For each top level metaGridNode a walkBuildStrips(0 method is called. The purpose of this is to build stitchLists for every data grid node which will be displayed. A stitchList is an array of arrays containing the data points of the nodes adjoining the east, west, north and south edges of a displayable data node. stitchLists are needed to fill the strips between data grids with polygons. Figure 6c shows an example tree following this operation.
Special stitchLists are constructed for the boundaries at 72 and 80∘ if these boundaries lie within the specified latitude–longitude data ranges.
draw (bool lores)
The draw method calls the root metaGridNodes which then traverse the hierarchical metaGridNode trees and draws both the data grids and their associated stitchLists. The draw method has a single boolean parameter. If set to true rendering is done at lower resolution. This is useful for interactively changing the view of the data.
The loadColorMaps method loads multiple colormaps so that attributes of the data sets can be color coded.
3.2 The metaGridNode class
metaGridNode implements the quadtree hierarchy, a signature feature of the Global GGS. Each metagrid node has four pointers to children which are also metaGridNodes. Each node also has pointers to sibling nodes to the east, west, north and south. The following sections describe the functions of the most important class methods.
bool insertChild (char *fname, double focusLat, double focusLon, int childC, int childR, int depth, int Tdepth);
The insertChild method is passed a file name, the focus latitude–longitude coordinates, depth of insertion and the current depth within the metaGridNode tree. The childC and childR parameters tell it which (of four) children it is, relative to its parent.
insertChild builds the metaGridNode tree down to the level at which the data file should be inserted. Once that level is reached the bathyGrid method is given the responsibility of opening and loading the data file. Figure 7 shows an example which crosses the 80∘ boundary.
pushdown (int depth);
pushdown is a recursive method which takes any node that both contains a bathyGrid and has children. It passes down a pointer to the bathyGrid to all of its child nodes using the insertDtmQuadrant method. These child nodes extract the bathyGridNode quadrant corresponding to their geographic extent and copy the data into a new bathyGrid node. This is recursively repeated to the lowest level in the hierarchy. The purposes is to fill in around high-resolution nodes which have been inserted. Figure 6b illustrates the result as a tree diagrams. Figure 8 gives an example.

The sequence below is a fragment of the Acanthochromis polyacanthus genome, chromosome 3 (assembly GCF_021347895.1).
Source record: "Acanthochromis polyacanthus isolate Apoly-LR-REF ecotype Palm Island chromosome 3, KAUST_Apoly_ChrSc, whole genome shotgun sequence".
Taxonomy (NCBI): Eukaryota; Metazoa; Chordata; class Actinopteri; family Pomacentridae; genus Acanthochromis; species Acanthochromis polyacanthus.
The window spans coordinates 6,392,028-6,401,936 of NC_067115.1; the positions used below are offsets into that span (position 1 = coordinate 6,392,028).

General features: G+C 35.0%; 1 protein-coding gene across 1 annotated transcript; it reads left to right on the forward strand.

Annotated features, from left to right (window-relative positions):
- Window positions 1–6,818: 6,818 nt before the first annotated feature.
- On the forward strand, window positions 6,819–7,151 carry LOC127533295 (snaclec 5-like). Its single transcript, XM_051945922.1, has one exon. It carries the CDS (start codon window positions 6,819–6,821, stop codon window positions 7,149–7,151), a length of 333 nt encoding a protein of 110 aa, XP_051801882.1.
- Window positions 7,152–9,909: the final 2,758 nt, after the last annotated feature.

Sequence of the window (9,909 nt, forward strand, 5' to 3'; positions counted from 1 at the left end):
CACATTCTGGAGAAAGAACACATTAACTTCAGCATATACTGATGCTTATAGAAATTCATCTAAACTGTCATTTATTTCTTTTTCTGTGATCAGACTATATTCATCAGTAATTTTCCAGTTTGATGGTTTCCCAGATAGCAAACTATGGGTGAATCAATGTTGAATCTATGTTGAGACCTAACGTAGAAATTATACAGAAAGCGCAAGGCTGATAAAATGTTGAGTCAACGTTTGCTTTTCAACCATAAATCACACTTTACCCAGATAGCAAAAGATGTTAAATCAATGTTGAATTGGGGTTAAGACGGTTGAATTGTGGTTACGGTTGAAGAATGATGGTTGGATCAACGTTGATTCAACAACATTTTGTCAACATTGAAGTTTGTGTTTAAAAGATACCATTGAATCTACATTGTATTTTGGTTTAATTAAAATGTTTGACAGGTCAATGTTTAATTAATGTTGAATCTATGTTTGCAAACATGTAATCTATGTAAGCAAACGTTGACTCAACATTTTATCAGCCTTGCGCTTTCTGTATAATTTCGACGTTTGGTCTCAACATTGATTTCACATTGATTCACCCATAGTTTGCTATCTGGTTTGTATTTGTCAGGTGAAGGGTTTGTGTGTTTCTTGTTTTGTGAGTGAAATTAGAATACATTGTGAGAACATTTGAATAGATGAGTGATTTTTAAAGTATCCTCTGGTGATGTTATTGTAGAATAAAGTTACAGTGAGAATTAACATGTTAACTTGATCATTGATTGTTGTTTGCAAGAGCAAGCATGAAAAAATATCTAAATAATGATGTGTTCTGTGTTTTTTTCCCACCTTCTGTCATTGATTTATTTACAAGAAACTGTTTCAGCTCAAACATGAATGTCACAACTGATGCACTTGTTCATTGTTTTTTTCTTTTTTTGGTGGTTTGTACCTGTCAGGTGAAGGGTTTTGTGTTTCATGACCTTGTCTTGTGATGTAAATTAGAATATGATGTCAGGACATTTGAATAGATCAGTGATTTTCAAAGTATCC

insertDtmQuadrant (bathyGrid *ddtm, int child)
insertDtmQuadrant is passed an instance of a bathyGrid, together with information about which (of four) children it is, relative to its parent. It uses this information to create a new bathyGrid using the appropriate quadrant of the bathyGrid.
dtmQuadrantMerge (bathyGrid *ddtm, int child)
For this implementation there is an additional dtmQuadrantMerge function with is called when the traversal reaches a leaf node. The 1∘ data grids in this application only contain valid bathymetry, where multibeam surveying has been done, otherwise they are empty. dtmQuadrantMerge is used where leaf nodes contain multibeam bathymetry. In these cases, the low-resolution bathyGrid is interpolated to fill the missing values as illustrated in Fig. 8.
linkSibs (int mg8Lat, metaGridNode *sE, metaGridNode *sW, metaGridNode *sN, metaGridNode *sS);
LinkSibs is a recursive method that walks the tree connecting sibling pointers to adjacent metaGridNodes at each level. It is the parents responsibility to give each child pointers to its siblings.
buildStitchLists is responsible for building a data structure required to fill the gaps between adjacent nodes with strips of polygons. The method creates and populates a data structure which is a list of lists. Stitch lists are only required where larger nodes are adjacent to a set of smaller nodes along one of the edges and they are only built for leaf nodes (that have no children). An example is given in Fig. 6 where the node marked with an X will have a stitch list along it's western edge containing the data points from the extern boundaries of the four nodes indicated by arrows.
For leaf nodes, buildStitchLists checks the east, west, north and south neighbors. If they exist, then a stitch list is constructed, by asking that neighbor to fill in the data points for the appropriate edge. If a neighbor is not a leaf node this involves recursively traversing the neighbor's subtree. For example, building a stitch list for the west edge of node X in Fig. 6c involves obtaining a list of the data grid values along the east edges of the leaf nodes indicated by arrows.
3.3 The bathyGrid class
bathyGrid nodes load and store load data from bathymetry files, computes surface normals, and renders the data. For this implementation latitude–longitude coordinates are transformed by rotations into a planar orthographic projection centered on the focus coordinates (Fig. 9). Because all coordinates are stored as offsets from the focus coordinates and this means that single precision floating point numbers can be used internally. On loading a data grid, latitude–longitude coordinates are constructed for the centers of all grid points based on the lower left coordinate of a data grid, the grid size and the number of rows and columns.
computeXYfromLatLon (double focLat, float focLon, float rLat, bool print)
These coordinates are transformed to x, y coordinates on a plane tangential to the surface at the reference point. This is achieved by rotating the absolute latitude and relative longitude values about an axis through the Equator. This yields x, y coordinates for each of the DEM points as illustrated in Fig. 9.